During the 3-week study period (25 July to 13 August 2015), all eligible patients (n=26) admitted to the ETC were enrolled in the study. The median age was 32.5 years, with the youngest aged 20 and the oldest 70. Thirty-five per cent were female and the average weight was 54 kg (119 pounds). Presenting symptoms, admission vital signs and diagnoses are presented in table 1. All patients were monitored for the duration of their admission except for the two Ebola-positive patients due to the limited time window for study. Patients without Ebola were monitored on average for 70 hours, whereas those with Ebola were monitored for ∼120 hours. All patients survived their admission, although the two patients with Ebola were not discharged until ∼1 week following the conclusion of the study period.
All patients enrolled in the study had the sensor patch successfully placed and removed by a healthcare worker while in full PPE. All 26 patients successfully wore the patch for the duration of the study without any adverse reactions or symptoms of discomfort. For one patient, no data were retrievable due to a presumed battery drain on the patch prior to placement. For two individuals, the two Ebola-positive patients, their initial patches fell off within the first 24 hours of wearing them. The reason for this is unclear and may have been due to excessive sweating or initial placement issues. They were replaced, with the standard patch adhesive reinforced with a liquid colostomy adhesive, and there were no further issues with adhesion.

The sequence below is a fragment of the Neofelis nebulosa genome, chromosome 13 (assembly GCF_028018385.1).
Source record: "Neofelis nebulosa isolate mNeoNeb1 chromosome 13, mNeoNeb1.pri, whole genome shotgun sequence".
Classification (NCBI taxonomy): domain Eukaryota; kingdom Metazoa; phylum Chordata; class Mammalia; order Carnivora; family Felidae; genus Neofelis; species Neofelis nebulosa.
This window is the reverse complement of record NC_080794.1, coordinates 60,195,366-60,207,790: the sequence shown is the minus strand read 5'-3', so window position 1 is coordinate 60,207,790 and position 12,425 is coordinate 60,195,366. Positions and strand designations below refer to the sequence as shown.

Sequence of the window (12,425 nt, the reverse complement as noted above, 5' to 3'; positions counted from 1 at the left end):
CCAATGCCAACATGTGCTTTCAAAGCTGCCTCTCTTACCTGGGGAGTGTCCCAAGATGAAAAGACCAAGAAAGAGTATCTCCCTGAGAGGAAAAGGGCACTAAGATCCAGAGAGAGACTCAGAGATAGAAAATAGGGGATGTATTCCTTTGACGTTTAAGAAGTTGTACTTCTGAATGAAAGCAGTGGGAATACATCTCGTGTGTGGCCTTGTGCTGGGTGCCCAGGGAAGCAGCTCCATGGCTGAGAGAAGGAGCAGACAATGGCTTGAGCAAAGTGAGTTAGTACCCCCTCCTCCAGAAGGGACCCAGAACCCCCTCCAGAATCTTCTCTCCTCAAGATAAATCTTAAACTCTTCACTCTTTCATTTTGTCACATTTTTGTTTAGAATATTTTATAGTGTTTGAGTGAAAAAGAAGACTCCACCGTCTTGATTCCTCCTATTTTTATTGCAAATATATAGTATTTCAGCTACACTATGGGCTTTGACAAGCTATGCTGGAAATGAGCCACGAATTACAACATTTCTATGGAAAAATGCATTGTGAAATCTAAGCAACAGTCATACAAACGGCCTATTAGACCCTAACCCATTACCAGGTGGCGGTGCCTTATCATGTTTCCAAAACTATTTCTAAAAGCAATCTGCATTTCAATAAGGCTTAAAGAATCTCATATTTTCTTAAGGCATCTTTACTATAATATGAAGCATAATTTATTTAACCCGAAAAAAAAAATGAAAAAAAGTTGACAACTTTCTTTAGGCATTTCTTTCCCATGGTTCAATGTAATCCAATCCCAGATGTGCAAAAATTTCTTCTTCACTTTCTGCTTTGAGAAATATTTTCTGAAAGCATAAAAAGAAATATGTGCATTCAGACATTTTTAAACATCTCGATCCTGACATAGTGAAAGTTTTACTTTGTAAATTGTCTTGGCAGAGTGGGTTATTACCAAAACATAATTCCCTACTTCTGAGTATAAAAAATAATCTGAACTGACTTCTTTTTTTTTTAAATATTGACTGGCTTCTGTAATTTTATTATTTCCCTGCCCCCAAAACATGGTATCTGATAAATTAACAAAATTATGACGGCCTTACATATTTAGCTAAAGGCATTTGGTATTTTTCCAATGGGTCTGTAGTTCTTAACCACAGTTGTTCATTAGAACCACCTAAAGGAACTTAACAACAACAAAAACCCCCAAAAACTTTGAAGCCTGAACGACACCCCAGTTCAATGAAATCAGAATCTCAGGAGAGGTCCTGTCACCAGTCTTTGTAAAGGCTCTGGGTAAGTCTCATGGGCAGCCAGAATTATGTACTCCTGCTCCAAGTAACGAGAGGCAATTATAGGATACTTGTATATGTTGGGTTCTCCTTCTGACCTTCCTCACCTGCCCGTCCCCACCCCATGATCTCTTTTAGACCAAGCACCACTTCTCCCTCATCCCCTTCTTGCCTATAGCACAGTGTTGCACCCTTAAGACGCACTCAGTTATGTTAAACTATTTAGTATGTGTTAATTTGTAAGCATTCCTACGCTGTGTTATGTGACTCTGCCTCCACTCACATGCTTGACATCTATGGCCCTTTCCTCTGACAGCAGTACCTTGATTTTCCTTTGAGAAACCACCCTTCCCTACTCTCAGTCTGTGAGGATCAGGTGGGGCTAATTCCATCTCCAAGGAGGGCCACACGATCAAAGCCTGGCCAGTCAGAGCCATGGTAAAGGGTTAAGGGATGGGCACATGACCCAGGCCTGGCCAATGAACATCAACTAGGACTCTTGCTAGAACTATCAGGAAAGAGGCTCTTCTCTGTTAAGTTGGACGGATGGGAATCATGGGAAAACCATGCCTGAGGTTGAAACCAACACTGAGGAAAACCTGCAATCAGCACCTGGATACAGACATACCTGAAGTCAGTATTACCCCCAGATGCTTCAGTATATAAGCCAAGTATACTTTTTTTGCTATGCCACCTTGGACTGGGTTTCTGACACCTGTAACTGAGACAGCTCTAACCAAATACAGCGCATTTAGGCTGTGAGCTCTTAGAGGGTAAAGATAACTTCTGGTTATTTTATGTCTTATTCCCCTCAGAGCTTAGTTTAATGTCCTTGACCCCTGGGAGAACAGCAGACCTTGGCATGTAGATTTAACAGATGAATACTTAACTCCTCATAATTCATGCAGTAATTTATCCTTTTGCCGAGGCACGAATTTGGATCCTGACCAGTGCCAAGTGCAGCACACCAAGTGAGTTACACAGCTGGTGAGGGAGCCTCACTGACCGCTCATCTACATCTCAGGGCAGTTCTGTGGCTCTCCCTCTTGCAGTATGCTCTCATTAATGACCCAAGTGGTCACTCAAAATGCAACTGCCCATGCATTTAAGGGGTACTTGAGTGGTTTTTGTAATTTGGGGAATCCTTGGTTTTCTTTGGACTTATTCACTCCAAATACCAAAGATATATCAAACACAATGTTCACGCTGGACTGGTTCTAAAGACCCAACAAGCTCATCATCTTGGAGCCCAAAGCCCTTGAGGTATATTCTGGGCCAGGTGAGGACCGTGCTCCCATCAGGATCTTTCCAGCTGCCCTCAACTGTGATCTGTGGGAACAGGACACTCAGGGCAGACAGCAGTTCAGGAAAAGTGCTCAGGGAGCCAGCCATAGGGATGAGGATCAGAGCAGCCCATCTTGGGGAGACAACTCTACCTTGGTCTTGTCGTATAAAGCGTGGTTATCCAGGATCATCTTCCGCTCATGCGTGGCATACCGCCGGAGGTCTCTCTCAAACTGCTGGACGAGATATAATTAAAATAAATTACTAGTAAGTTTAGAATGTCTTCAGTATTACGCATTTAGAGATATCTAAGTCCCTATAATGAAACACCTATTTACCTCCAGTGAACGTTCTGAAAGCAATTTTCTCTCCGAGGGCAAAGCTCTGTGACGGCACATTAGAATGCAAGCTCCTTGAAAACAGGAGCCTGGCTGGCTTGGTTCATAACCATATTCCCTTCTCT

A total of 1838 hours of continuous multiparametric waveform data were collected (a mean of 67.8 hours per patient), with 91% of the data determined by the physIQ PPA to be of good quality, with quality determined by passing an ECG signal quality test for usability. Online supplementary figure S4 demonstrates the total hours of data collected per individual, and the percentage of good quality data per individual. A screenshot of the streamed waveforms is also shown in online supplementary figure S5.
Comparison to standard vital signs